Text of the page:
This book is trying to kill me. Yes, it’s Dru 5. I even have a tentative title: Sacrifice. Chills the blood, doesn’t it? This morning I realized I had to answer a thorny question about What Happened To One Particular Character, and internal consistency demanded I go for a transfusion instead of an aesthetically-pleasing biting scene. *sigh* Plus, I’m in the “this book sucks so hard nobody will ever want to read it, woe is me” phase. The only cure is completing the damn thing and putting it in a drawer for a couple weeks to a month while I work on something else.
So, while I’m bashing at the book and muttering “die, die, DIE!” under my breath, here’s a few links:
* Maggie Stiefvater on Death By Ham. She makes the point that a good book has a good chance.
I never said that what they were writing was good.
I also never said that these people researched the market, read Writer’s Digest, and figured out how to write query letters and where to send them to. I never said these people were voracious and critical readers and worked constantly on honing their writing craft. I never said that these people sat down and wrote four books and then wrote a fifth book and said this is the one, this is finally getting good.
Because I would venture to say that if we were talking about the publishing odds of that population, those people who live in that paragraph right above this one, we’d be having a different conversation entirely.
And that conversation would go like this: if you write a good book and follow the rules of submitting manuscripts and stick to it, you will eventually find someone who loves that book and will put it between real covers. The statistics might not be 100%, but I’m going to go with at least over 90%. Good books get found. Good books don’t languish in agent slush piles. –Maggie Stiefvater
I agree completely. The initial stages of the process of trad publishing are to largely to winnow out the Speshul Snowflakes and find out whether you can turn in a decent book, follow directions, and act like a professional human being. If you can do those things, you stand a very good chance of getting published.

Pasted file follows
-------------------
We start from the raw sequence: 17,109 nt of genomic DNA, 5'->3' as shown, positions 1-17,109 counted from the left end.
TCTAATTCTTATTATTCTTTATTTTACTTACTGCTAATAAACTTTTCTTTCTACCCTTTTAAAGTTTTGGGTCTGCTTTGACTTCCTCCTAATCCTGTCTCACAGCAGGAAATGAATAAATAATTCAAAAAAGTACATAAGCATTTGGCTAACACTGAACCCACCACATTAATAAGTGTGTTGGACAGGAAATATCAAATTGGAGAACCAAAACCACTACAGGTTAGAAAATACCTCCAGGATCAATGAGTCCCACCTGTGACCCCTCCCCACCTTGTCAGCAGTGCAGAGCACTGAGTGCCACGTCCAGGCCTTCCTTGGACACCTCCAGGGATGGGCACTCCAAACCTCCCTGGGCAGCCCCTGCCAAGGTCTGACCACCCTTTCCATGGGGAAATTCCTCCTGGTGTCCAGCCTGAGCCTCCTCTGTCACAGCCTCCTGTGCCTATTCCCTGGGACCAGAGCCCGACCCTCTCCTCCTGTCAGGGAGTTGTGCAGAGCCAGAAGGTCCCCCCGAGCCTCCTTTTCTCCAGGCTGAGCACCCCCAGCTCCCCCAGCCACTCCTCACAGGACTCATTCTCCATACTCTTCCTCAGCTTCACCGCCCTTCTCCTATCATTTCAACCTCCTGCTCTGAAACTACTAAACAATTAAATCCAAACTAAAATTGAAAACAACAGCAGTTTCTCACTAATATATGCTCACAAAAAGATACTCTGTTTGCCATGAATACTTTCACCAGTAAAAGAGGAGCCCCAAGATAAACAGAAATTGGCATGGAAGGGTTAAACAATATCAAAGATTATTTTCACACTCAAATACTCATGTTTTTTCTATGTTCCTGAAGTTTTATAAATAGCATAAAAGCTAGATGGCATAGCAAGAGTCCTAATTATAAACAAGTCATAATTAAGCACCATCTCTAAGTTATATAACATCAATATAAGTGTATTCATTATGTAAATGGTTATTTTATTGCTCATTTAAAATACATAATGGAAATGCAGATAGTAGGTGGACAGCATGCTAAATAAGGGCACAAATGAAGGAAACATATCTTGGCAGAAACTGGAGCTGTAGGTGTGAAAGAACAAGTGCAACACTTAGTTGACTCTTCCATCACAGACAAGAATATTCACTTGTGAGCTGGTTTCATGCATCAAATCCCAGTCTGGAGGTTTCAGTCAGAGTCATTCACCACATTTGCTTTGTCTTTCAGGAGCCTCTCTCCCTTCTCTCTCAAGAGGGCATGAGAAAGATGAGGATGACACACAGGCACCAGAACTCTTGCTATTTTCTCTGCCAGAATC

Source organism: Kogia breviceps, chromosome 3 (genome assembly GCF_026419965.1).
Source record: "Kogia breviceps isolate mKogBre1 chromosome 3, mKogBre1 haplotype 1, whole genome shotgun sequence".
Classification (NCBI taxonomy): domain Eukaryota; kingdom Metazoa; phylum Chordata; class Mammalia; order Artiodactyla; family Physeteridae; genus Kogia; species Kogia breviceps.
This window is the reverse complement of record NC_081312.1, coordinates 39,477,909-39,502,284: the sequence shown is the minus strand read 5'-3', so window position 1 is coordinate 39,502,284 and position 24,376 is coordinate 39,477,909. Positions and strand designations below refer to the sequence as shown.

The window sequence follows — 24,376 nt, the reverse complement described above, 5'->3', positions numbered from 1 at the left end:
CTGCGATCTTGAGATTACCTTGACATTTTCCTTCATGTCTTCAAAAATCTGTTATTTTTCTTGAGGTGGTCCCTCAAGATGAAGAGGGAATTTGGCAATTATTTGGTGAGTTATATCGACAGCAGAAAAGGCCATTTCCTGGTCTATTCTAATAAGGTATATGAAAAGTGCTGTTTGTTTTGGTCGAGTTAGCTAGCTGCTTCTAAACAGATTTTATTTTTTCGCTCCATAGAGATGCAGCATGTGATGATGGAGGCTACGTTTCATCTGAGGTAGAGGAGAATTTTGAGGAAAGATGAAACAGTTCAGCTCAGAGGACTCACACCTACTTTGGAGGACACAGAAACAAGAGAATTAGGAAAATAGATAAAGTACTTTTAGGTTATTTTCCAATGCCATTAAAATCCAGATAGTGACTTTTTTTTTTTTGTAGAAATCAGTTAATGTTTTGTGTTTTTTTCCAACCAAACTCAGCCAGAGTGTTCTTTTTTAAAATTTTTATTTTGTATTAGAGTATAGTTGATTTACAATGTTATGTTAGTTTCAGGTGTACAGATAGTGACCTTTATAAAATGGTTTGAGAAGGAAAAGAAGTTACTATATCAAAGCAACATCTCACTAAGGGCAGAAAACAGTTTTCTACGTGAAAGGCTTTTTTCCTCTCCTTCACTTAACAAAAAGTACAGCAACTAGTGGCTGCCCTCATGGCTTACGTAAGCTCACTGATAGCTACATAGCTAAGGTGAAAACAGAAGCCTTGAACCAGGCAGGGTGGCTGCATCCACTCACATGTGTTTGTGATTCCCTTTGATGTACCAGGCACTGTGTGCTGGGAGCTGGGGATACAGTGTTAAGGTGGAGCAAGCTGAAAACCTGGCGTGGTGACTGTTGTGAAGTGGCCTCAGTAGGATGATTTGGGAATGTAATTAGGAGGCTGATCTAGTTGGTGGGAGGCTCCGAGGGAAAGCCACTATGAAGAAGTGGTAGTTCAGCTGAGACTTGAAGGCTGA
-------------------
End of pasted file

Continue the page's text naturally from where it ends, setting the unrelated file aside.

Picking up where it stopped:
* Mike Duran on “When does self-promotion become Too Much?” (via Jess Hartley). My own rule of thumb is that my site and blog (not to mention Twitter stream) must be 80% crunchy content (that is, actual content I feel has value instead of being a cheap shill-cry for “mememememe buymybooks buybuybuy!”); 10% marketing, and 10% random WTF. (The last ten percent is just for my own amusement.) Even then, I try to shut up about the marketing unless I honestly have something to say: a book launch, an interview, announcements fans have asked me for, that sort of thing.
Part of this is that I’m highly uncomfortable with hard-sell tactics. (Yes, I’ll link that post about why the hard sell doesn’t work again. It’s still relevant.) I was always uncomfortable with them, as a customer and even while working retail. I point-blank refused to engage in aggressive selling on quite a few of my retail jobs, and I never had any trouble meeting any quotas. Customer service does not have to mean high-pressure; it means being responsive and offering choices. I figure one has a better chance of building a loyal fan or customer base if you don’t insult their intelligence, which is what constant self-promotion basically is. (With a heavy helping of arrogance. Po-tay-to, po-tah-to.)
The 80-10-10 rule isn’t hard and fast. Sometimes I have a LOT of stuff to announce, and it feels to me like I’m shilling. And I’m sure a lot of people would say my idea of “worthwhile content” is lame. But oh well.
It’s taken me a couple hours to finish this post, mostly because I zoomed out the door to catch an open climb midway. After yesterday’s utter triumph, today was a comedy of falling off the wall and swearing under my breath. Oh well–win some, lose some.
Now I’ve got to go get closer to the end of this book. See you around.